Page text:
Mourn, Michigan fans. On the eve of the most important Big Ten game of the season this year between two of the greatest rivals in college football history, the University of Michigan and Ohio State University, the greatest coach in U. of M. history has passed away:
Legendary University of Michigan football coach Bo Schembechler died today at age 77 from an apparent heart attack while taping a weekly television show.
Schembechler was rushed from the Channel 7 studio where he was taping “Big Ten Ticket” to Providence Hospital in Southfield at 9:17 a.m.
Schembechler collapsed on Oct. 20, also while taping the program.
Michigan executive associate athletic director Mike Stevenson confirmed just after noon that Schembechler had died.
“You only meet someone like that once in a lifetime,” Stevenson said. “In the history of Michigan athletics, nobody had a bigger impact. He was passionate, bright, and an unbelievable leader.
“He loved Michigan.”
The Barberton, Ohio, native took over a struggling program and half -empty stadium in 1969 and almost immediately restored Michigan to the nation’s college football elite, upsetting top-ranked Ohio State later that fall and going on to 13 Big Ten titles, 17 bowl games, and 194 victories before retiring following the 1989 season because of heath concerns.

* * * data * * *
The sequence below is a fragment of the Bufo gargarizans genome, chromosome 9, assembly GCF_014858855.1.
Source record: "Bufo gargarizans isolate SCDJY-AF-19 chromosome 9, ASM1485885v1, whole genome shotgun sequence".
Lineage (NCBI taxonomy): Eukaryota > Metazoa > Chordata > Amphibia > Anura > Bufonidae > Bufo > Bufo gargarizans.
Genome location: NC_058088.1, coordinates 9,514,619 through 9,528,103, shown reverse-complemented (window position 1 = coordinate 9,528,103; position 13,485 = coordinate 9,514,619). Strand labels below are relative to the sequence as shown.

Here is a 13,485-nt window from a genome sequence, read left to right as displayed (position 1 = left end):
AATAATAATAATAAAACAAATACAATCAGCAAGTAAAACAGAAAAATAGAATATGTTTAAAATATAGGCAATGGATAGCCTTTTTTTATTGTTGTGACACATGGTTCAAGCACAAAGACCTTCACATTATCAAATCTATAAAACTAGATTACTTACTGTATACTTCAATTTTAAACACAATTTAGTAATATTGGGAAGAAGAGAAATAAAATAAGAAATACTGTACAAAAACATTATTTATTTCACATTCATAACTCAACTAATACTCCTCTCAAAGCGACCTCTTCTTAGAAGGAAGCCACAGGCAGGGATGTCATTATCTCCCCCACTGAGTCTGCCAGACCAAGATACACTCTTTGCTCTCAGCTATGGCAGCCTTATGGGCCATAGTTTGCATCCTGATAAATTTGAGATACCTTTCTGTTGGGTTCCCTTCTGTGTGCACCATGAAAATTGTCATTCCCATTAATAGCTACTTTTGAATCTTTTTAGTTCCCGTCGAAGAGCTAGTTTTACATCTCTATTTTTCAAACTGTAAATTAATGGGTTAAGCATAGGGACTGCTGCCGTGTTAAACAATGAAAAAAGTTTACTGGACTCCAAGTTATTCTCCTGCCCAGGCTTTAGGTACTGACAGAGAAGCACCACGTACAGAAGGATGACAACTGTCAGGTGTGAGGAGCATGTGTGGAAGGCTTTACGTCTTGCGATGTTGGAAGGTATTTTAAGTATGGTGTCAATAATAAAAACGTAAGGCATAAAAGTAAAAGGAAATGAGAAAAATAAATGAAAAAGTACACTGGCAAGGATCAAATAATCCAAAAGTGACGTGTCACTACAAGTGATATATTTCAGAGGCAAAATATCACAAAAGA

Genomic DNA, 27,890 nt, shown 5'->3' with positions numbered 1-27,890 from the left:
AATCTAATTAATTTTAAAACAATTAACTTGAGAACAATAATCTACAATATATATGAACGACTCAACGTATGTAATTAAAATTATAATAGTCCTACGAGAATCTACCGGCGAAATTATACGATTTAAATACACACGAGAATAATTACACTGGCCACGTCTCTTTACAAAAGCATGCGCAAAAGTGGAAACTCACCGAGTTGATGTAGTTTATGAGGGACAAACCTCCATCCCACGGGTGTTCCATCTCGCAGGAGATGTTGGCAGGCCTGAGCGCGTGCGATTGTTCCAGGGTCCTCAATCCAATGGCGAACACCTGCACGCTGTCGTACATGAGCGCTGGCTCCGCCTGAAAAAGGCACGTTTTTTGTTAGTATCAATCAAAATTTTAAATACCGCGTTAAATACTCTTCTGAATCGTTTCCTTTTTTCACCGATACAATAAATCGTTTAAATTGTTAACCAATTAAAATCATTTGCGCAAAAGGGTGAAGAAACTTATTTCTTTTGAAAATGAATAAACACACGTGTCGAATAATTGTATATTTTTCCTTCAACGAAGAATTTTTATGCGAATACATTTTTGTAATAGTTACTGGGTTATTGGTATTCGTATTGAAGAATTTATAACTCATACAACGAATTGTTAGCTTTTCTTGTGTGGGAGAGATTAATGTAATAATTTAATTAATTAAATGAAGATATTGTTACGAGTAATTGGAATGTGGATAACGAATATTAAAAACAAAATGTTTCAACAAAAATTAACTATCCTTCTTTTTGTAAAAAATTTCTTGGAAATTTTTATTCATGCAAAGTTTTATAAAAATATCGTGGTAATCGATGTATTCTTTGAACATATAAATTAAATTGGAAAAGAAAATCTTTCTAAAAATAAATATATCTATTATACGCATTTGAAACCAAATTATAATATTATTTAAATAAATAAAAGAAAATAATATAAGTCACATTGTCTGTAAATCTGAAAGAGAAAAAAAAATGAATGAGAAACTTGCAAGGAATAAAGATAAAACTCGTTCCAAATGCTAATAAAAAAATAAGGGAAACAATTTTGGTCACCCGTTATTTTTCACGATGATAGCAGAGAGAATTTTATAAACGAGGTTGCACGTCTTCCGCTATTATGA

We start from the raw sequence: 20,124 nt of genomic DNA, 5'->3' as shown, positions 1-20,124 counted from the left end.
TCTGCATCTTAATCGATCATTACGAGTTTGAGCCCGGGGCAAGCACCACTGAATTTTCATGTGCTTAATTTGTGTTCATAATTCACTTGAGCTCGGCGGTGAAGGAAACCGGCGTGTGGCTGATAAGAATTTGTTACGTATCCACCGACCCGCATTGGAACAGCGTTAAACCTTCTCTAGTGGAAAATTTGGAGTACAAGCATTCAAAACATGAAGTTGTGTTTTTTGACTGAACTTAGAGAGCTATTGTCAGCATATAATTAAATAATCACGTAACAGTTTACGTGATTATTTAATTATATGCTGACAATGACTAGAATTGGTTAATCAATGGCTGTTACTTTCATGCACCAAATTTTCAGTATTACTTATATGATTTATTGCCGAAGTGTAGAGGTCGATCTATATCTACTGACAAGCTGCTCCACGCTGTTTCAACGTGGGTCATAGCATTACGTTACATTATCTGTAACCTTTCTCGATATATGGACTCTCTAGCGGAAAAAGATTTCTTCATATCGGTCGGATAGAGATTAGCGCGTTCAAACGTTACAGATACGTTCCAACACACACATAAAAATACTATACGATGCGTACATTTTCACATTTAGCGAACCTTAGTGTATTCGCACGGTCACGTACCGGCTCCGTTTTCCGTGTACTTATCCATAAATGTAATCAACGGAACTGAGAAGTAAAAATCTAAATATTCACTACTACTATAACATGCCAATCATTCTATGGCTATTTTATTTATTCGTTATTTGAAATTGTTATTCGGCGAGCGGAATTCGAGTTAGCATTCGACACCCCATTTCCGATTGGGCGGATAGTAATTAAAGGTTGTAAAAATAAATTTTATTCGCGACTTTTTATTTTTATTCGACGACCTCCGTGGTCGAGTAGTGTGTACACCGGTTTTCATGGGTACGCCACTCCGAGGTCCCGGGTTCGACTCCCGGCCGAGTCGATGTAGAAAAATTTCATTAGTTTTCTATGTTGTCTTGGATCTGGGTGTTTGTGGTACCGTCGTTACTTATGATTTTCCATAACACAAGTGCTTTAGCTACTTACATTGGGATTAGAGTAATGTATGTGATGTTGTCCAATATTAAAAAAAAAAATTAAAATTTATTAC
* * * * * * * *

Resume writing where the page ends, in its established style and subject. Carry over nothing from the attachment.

He never had a losing season at Michigan, served as athletic director from 1988 to 1990, and retired with a 194-48-5 overall record and a 143-24-3 record in Big Ten play that remains the best career coaching mark in the conference’s 111-year history.
Perhaps more important to him than the record, however, was the program’s reputation as one of the cleanest in college football.
Here’s hoping the Wolverines win it for Bo today.